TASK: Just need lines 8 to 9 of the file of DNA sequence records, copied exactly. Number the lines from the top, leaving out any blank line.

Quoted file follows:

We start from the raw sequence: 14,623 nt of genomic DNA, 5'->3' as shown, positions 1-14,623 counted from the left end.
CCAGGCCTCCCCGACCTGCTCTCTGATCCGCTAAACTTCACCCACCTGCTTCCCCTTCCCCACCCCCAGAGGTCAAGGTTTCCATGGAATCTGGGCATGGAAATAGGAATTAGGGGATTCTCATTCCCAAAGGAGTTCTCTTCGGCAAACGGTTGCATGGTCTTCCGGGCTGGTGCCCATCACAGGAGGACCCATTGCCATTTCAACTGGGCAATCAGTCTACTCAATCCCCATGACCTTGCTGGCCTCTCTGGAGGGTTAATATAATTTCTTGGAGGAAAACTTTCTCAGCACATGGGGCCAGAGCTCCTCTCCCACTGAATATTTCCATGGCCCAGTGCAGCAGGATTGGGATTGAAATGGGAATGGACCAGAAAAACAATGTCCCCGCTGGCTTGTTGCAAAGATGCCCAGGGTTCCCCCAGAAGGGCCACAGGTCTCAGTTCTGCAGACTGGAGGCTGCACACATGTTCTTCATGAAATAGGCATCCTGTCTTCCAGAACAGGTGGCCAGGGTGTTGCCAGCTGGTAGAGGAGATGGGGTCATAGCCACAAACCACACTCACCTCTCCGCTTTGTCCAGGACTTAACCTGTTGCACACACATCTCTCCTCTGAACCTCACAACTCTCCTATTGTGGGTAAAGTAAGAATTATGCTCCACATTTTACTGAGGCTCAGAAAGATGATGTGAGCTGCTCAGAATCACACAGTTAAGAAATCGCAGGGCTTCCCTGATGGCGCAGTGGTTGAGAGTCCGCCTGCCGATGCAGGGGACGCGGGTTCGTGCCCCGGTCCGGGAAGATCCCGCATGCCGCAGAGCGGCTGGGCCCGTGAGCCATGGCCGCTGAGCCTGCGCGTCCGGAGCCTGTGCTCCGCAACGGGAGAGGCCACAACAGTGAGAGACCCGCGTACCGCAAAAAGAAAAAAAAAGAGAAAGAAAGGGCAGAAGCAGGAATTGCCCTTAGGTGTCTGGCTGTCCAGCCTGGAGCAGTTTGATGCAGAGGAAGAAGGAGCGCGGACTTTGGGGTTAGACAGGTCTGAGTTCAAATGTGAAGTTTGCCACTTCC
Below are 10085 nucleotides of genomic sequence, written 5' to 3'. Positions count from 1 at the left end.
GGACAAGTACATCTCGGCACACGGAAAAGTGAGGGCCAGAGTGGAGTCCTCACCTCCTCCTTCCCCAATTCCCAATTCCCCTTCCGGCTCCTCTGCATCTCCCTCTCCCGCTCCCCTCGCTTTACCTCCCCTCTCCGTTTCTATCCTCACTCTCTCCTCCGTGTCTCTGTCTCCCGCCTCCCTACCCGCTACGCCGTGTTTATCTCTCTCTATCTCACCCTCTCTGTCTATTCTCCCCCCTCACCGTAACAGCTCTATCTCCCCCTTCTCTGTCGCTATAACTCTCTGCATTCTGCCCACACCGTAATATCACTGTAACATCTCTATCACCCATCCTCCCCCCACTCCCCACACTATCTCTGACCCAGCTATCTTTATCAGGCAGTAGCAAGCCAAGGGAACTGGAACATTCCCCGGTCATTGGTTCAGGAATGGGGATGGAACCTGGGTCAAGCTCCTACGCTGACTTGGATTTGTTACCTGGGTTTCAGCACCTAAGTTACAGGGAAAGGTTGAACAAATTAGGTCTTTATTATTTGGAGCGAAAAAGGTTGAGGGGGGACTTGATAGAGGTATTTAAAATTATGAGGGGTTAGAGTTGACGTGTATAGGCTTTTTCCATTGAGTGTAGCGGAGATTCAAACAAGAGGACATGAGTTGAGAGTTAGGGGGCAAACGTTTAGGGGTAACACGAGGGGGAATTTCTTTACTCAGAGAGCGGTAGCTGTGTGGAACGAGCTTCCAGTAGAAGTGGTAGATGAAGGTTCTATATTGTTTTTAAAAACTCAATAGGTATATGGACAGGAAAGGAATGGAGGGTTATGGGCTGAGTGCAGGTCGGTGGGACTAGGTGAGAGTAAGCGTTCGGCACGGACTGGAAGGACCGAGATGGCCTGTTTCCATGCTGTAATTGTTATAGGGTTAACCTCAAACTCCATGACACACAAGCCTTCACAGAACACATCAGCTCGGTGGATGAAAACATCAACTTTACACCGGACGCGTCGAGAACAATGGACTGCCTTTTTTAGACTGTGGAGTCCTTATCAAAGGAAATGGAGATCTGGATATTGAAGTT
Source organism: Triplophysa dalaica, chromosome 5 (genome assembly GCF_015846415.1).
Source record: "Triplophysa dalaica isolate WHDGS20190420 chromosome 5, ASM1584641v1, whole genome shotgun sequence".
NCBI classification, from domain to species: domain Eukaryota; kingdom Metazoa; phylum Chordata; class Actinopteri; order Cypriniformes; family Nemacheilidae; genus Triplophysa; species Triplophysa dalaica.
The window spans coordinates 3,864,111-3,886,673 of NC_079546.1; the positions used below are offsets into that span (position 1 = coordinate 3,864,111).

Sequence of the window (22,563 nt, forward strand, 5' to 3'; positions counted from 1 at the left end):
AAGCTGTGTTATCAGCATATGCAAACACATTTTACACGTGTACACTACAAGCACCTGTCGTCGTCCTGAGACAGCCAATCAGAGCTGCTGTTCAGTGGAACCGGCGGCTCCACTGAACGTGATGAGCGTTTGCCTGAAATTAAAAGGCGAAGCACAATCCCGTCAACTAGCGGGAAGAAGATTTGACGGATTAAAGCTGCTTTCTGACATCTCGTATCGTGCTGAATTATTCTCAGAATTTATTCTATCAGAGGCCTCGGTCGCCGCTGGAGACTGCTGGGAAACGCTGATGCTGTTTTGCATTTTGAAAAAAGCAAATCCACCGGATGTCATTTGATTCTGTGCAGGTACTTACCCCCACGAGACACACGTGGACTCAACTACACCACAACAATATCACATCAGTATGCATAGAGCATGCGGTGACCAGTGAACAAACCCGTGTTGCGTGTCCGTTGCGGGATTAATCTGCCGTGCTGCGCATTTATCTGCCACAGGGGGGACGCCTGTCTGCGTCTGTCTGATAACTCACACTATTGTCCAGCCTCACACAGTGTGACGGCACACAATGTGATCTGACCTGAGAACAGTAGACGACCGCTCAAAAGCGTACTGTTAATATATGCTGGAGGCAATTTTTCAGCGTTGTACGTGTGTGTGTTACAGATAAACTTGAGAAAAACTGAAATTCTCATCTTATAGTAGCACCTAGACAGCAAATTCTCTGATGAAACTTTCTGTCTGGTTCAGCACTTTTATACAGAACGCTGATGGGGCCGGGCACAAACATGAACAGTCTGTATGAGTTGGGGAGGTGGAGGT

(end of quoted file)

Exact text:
The window spans coordinates 3,864,111-3,886,673 of NC_079546.1; the positions used below are offsets into that span (position 1 = coordinate 3,864,111).

Sequence of the window (22,563 nt, forward strand, 5' to 3'; positions counted from 1 at the left end):